What I learned about Church as an ecosystem by looking after a woodland


By Jonny Baker

About Jonny

Jonny Baker is Director of mission education at Church Mission Society and involved in training pioneers in mission. 
He is the author of several books, including Pioneer Practice; The Pioneer Gift and Pioneering Spirituality, and the co-author of Imagining Mission (with John Taylor) – on which the ideas from this blog are based.

I jointly look after a small woodland with some friends. It has been a huge learning curve finding out about a whole new area of knowledge and gaining new skills. As I reflected on what leads to a flourishing woodland, it turns out that mixed ecology is right at the heart of that: it creates resilience. This got me thinking about the Church as an ecosystem like a woodland.
Tree canopy with sunlight

The environment is abundant 

A forest is an environment teeming with life in abundance, appropriate to the part of the world it is in – trees, shrubs, plants, fungi, birds, animals, insects, bugs, butterflies. A healthy, biodiverse woodland or forest flourishes with multiple layers and a diversity of species. There are ancient trees at the top of the canopy – like oaks or beech soaking in the light. There is a middle layer of hazel or hawthorn for example, and then shrubs, ferns and smaller plants that appear in different seasons. There are different mixes of trees in different parts of the forest. 

Diversity is important

Diversity is important because if you have a monoculture you risk losing everything if a disease or pest attacks. You don’t want just big trees – the diversity is of size as well as variety.  The forest is interconnected and interdependent – one thing affects another, and, in many ways, they need one another. 

By imagining church as forest, I do not mean ‘a church’ – I am thinking about everything that is connected to Christ and communicates Christ. In that environment are denominations, festivals, bookshops, retreat centres, podcasts and their associated communities. At the top of the canopy might be a big city centre church, a cathedral, a church network, or a retreat centre. Then there are lots of mid-size trees, like congregations or youth networks.  Finally, there are lots of small ones – people meeting in small groups, sharing meals in homes, a parent and toddler group, spiritual direction, or praying via a WhatsApp group.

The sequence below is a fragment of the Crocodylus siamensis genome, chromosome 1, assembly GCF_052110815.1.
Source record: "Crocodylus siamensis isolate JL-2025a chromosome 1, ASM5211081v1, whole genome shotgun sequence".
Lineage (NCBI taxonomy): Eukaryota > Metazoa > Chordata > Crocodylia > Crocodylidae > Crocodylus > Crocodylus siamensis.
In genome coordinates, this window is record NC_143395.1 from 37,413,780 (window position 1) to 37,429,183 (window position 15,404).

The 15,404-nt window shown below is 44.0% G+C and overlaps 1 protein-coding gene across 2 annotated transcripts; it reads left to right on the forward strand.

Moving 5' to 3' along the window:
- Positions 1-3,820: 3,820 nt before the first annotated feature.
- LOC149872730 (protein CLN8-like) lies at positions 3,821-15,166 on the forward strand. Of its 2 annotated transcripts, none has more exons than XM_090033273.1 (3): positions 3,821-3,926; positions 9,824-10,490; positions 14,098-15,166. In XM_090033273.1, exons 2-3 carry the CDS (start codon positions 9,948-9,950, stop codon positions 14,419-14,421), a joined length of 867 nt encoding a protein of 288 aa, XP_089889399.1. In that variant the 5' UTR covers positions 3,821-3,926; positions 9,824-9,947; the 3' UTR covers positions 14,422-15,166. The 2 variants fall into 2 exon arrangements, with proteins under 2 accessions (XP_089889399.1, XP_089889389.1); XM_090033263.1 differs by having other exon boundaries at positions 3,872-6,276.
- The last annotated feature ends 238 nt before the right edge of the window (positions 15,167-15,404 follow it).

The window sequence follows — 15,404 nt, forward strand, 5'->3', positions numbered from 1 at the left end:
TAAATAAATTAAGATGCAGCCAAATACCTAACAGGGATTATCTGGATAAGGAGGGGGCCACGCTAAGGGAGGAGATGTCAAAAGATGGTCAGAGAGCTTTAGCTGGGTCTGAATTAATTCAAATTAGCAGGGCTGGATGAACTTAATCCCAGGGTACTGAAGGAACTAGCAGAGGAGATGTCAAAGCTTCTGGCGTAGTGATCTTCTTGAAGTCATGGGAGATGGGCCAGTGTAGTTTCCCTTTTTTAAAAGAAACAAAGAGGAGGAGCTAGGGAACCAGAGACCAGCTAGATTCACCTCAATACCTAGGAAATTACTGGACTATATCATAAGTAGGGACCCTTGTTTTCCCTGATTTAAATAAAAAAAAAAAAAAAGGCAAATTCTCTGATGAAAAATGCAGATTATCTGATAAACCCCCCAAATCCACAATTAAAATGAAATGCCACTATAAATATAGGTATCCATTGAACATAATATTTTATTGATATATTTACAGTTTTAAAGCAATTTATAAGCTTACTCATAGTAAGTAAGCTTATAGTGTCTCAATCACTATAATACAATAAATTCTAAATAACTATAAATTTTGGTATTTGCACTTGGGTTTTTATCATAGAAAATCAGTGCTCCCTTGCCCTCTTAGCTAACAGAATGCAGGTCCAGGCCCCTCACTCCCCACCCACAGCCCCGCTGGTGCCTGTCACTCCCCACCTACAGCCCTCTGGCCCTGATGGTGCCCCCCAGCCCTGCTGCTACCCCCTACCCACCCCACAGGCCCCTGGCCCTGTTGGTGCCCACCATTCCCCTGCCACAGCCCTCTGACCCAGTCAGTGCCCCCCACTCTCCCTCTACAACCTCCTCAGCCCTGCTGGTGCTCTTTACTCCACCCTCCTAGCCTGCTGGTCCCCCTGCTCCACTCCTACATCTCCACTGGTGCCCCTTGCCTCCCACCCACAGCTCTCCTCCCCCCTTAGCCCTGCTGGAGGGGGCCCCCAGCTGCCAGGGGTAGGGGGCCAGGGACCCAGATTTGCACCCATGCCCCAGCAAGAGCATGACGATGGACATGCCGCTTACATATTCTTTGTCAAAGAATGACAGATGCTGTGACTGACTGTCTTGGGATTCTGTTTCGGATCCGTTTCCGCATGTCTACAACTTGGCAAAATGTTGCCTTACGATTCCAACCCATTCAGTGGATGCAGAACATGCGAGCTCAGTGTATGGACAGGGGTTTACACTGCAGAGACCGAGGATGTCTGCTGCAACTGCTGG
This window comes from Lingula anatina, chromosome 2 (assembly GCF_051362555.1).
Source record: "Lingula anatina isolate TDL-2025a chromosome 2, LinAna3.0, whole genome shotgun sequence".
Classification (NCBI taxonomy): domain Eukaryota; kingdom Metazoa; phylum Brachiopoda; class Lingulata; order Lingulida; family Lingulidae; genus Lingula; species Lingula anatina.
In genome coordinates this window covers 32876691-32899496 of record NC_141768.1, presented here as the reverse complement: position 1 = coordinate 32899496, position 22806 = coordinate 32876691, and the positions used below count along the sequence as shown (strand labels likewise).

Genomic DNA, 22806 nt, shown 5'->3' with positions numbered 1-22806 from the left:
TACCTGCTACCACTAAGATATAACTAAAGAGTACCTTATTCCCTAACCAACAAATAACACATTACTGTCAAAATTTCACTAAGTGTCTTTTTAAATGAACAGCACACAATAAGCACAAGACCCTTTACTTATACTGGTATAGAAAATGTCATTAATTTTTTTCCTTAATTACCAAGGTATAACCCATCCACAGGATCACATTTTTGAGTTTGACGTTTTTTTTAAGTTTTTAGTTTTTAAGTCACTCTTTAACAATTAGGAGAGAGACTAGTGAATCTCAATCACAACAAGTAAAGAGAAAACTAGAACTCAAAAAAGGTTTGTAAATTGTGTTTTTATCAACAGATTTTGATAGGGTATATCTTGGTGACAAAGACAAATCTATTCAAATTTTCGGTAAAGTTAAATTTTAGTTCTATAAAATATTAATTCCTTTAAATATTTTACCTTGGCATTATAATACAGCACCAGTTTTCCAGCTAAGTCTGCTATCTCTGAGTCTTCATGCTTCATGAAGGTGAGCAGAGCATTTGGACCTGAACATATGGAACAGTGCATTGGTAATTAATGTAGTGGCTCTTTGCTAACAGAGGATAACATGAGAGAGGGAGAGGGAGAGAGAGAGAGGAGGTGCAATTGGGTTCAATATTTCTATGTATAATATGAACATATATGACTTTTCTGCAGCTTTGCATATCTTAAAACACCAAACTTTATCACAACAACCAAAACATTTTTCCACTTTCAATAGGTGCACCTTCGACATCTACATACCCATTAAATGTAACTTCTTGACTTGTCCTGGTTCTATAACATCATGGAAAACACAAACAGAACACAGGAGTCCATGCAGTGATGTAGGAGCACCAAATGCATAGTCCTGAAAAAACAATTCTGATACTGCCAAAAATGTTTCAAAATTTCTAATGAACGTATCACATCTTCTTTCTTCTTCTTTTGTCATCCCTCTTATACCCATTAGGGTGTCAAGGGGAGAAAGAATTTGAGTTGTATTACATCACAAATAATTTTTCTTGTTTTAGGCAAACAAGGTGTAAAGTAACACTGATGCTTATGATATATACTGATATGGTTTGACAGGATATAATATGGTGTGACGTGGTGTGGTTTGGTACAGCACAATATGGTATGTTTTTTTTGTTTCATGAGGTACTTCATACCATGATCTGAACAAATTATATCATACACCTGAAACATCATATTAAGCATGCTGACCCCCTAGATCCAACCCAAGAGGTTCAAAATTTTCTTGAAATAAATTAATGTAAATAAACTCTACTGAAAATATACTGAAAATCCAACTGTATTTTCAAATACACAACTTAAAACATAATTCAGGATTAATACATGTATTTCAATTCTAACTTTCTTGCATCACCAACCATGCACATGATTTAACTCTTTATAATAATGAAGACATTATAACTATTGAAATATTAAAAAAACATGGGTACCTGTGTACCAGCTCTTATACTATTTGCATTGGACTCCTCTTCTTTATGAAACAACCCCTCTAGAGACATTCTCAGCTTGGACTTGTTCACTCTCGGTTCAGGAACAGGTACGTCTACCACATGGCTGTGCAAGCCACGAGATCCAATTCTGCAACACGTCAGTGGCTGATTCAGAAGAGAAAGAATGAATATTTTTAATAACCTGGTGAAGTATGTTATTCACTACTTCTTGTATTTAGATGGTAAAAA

The wider environment of Church will flourish if it is diverse. When the environment is abundant, the seeds of the Gospel are in multiple places. Growth is not a technical or mechanical process of models that can be delivered. It is more likely to take place by paying attention to what’s going on and working with what’s there and trying to add diversity. And the more interdependent it is the better.  

To regenerate a forest, light is the key

Leadership is more like gardening or woodland management. God is at work regenerating in surprising places. What is critical is letting God’s light in – God is central. 

A denomination is part of the forest, a large congregation part of the ecology which can be great gifts seeding other things. But the forest is by no means simply big churches – that would be a poor environment. It’s tempting for big churches to think it’s all about them and sometimes other parts of the forest are invisible to them. But so much of church is meeting in small groups, in homes, in coffee shops, online in ways that are invisible.

Two thirds of the Church ecosystem in the West does not even gather in congregations. People navigate church very differently from how they used to perhaps because of digital media. It is possible, for example, to have attended something big or middling for a season and then be in a small group and be resourced through a phone app, a festival and a community online gathered around a podcast. This is all part of the forest. Life teems in all sorts of places and especially at the edges between things, a key insight from permaculture. To regenerate a forest, light is always the key.